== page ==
Val McDermid and Professor Sue Black, Edinburgh Book Festival, 14 August 2012
Following directly on from Clive Stafford Smith we had Val McDermid, well-known Scottish crime fiction author, and Professor Sue Black. Sue is professor of Anatomy and Forensic Anthropology at the Universtry of Dundee, and has done a lot of fantastic work on identifying bodies (and causes of death) in places like Bosnia and in the aftermath of earthquakes and floods.In Britain she's a fairly well-known face because of her starring role in the History Cold Case programmes. The talk was to be about how crime writers use forensic science in their stories, and the problems of keeping up to date as that science continues to advance.
First of all, this was a very funny talk, because these are two very funny women. That may seem a strange thing to say about women whose lives, in different ways, revolve around violent death, but there you are. they met when both were taking part in a radio show (from different studios) and had got chatting during a pause for some technical problem or other. Sue Black had offered Val McD advice if she wanted it, and so of course one day she got a call asking what a pubic scalp would look like. As you do. (The answer, apparently, is tinned tuna, with hair.) And so it began.
In among the jibes about Fife (McDermid is originally from Kirkcaldy and still supports Raith Rovers, while Sue Black works in Dundee: they both ganged up on St Andrews though, which Val described as being not so much in Fife as in Narnia) we learned a lot in the course of the talk, which ranged over a host of corpse-related topics. Such as:
Sue Black is afraid of rodents. She claims to have picked her specialism at university because it meant she wouldn't have to work with mice or rats (just, you know, dead people).
Ink from tattoos accumulates in the lymph nodes (e.g. under the armpits) so even if someone cuts off a victim's tattooed arms to hinder identification, investigators can still know that the victims had tattooed arms, and what colour inks were used on each arm.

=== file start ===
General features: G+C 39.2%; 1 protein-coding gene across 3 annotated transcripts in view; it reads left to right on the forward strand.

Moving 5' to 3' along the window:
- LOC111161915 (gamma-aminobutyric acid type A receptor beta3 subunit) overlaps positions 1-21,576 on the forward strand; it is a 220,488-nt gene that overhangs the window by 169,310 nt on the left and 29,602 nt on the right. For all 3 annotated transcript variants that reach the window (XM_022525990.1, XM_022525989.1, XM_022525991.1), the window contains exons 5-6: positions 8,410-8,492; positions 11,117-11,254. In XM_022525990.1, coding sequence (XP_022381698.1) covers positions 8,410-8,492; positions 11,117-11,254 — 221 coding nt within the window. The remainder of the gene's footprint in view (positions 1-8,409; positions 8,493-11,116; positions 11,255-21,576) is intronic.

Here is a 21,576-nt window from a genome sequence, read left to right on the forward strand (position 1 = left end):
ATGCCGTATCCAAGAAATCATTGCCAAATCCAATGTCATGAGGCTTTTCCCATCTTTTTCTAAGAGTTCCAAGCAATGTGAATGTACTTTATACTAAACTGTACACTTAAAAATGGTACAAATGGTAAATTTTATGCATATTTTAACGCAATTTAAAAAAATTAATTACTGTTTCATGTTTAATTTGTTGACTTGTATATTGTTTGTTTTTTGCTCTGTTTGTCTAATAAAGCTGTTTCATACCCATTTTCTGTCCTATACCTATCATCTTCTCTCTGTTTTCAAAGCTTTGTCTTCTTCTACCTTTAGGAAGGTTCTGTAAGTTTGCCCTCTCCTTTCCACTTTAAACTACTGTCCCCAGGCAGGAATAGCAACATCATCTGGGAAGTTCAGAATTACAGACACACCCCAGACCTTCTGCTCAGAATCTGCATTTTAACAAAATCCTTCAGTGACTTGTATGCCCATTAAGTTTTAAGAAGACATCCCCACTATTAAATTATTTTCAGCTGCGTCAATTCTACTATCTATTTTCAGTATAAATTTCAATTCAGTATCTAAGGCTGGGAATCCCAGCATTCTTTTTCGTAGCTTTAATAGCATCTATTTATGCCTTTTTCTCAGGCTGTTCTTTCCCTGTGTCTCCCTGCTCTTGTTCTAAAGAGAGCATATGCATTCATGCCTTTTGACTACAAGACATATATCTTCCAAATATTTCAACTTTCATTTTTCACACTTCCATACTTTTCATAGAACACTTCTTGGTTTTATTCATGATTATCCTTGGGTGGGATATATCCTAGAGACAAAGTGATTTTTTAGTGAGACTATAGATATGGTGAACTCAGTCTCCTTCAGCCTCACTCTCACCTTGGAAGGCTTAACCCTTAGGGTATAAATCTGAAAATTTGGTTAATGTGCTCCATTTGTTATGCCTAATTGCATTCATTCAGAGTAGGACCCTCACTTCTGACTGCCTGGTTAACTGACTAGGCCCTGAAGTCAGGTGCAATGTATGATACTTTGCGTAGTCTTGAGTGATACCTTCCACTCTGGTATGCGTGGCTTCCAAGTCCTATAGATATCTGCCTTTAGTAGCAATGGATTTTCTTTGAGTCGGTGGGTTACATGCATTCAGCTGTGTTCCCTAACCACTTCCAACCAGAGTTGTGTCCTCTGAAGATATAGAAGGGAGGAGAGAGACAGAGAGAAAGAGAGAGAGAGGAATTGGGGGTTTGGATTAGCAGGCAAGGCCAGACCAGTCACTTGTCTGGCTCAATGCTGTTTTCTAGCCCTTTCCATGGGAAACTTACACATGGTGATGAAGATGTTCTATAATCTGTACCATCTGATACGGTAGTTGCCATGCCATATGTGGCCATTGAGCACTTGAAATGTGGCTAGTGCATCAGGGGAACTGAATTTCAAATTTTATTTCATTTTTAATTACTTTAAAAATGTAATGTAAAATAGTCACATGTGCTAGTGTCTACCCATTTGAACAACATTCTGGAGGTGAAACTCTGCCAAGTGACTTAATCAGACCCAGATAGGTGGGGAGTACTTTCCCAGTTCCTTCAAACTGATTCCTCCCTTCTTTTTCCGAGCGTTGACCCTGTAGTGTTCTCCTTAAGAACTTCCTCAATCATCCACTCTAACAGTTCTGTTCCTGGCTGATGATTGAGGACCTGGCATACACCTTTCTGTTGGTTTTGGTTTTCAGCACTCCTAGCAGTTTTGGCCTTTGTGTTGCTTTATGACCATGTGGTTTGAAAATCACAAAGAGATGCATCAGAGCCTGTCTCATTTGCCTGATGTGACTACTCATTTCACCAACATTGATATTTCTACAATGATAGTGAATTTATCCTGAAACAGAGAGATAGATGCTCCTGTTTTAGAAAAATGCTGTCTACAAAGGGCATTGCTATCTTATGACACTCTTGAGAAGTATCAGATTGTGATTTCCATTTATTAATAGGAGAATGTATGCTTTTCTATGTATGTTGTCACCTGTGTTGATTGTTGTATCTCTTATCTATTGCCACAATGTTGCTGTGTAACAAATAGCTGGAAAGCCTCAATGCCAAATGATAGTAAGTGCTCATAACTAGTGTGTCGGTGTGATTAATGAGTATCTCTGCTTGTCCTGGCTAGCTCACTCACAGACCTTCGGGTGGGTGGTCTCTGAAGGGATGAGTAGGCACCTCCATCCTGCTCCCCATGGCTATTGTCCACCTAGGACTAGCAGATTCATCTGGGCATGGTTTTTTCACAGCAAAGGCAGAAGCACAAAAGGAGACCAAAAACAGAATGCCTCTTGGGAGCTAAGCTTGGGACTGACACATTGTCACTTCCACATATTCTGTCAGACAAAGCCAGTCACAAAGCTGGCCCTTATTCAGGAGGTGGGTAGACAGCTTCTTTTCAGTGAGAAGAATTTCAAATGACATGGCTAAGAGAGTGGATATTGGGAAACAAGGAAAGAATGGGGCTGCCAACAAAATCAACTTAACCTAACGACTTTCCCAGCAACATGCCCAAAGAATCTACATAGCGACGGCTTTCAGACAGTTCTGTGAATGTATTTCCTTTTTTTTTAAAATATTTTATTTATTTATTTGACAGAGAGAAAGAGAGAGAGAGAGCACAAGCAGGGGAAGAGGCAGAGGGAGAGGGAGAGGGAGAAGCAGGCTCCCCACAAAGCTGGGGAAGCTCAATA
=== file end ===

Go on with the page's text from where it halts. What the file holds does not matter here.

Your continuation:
Stable isotope analysis not only allows investigators to tell where a victim had spent time in the last six months of her/his life, but to tell places the victim's mother visited during pregnancy.
Investigators are very alert to cross-contamination: the ease with which a clever criminal can introduce innocent people's DNA (or even fingerprints) into a crime scene.
Analysis of familial DNA (expressing probabilities that one person is related to another) has proved useful. A killer whose DNA was unrecognised was eventually caught when his sister was blood-tested on suspicion of drink-driving. Her DNA was a close enough match to the sample from the crime scene that the search was narrowed to her family and he was caught.
The patterns of veins on the backs of your hands are as individual as fingerprints and are beginning to be used for identification in a similar way. Apparently there have been child pornography videos where the adult involved has hidden his face but shown good imagery of the back of a hand. Bad move.
Asked about a national DNA database, both women expressed civil liberties concerns over the risk of confidentiality breaches (people being able to find out whether you have genetic conditions you might prefer were not public knowledge). But Sue Black pointed out (to the astonishment of Val McDermid) that since the late 1960s all babies born in britain have had a heel-prick test (Guthrie test) for various conditions, and the blood samples are retained. (Except those from Wigan, where they were sold to an American pharmaceutical company some years ago.) So while there is no searchable DNA database, there are stored DNA samples from almost all of the population. You couldn't use it to say "A-ha! Rob Saunders is the killer!" (or the unidentified victim) but if you had me on a list of suspects you could use it for confirmation. You could hear jaws dropping all round the room as she explained that.
And finally...the pair are raising money for a morgue. The point is that pathologists and forensic anthropologists currently have to practice on preserved corpses whose look and feel are very different from fresh ones. The new morgue will have facilities for a more modern method of preservation which produces a much more realistic result, thus improving training. Every £1 donation gets you a vote for which famous crime writer the morgue will be named after (Tess Gerritsen, Kathy Reichs, Val McDermid, Jeff Lindsay etc). Here is their website. Apparently you can also pay to have yourself (or a consenting friend) included as a victim in a crime novel!
Oh, and we also learned that Val McDermid is one of a group of authors who have volunteered to produce update versions of Jane Austen novels (I don't know who the others are). Val chose Northanger Abbey, partly because she felt it is always unfairly relegated to the bottom of the Jane Austen heap, but also because in many ways it's a very modern novel: Austen has a moan about how nobody reads novels these days! there is also a scene where a male character is bragging about all the features his new carriage has, which Val described as "just like Jeremy Clarkson". It's also packed full of parody of the Gothic novels which were the fashion when it was written, so a modern version could parody, say, the Twilight series. My mind is already boggling.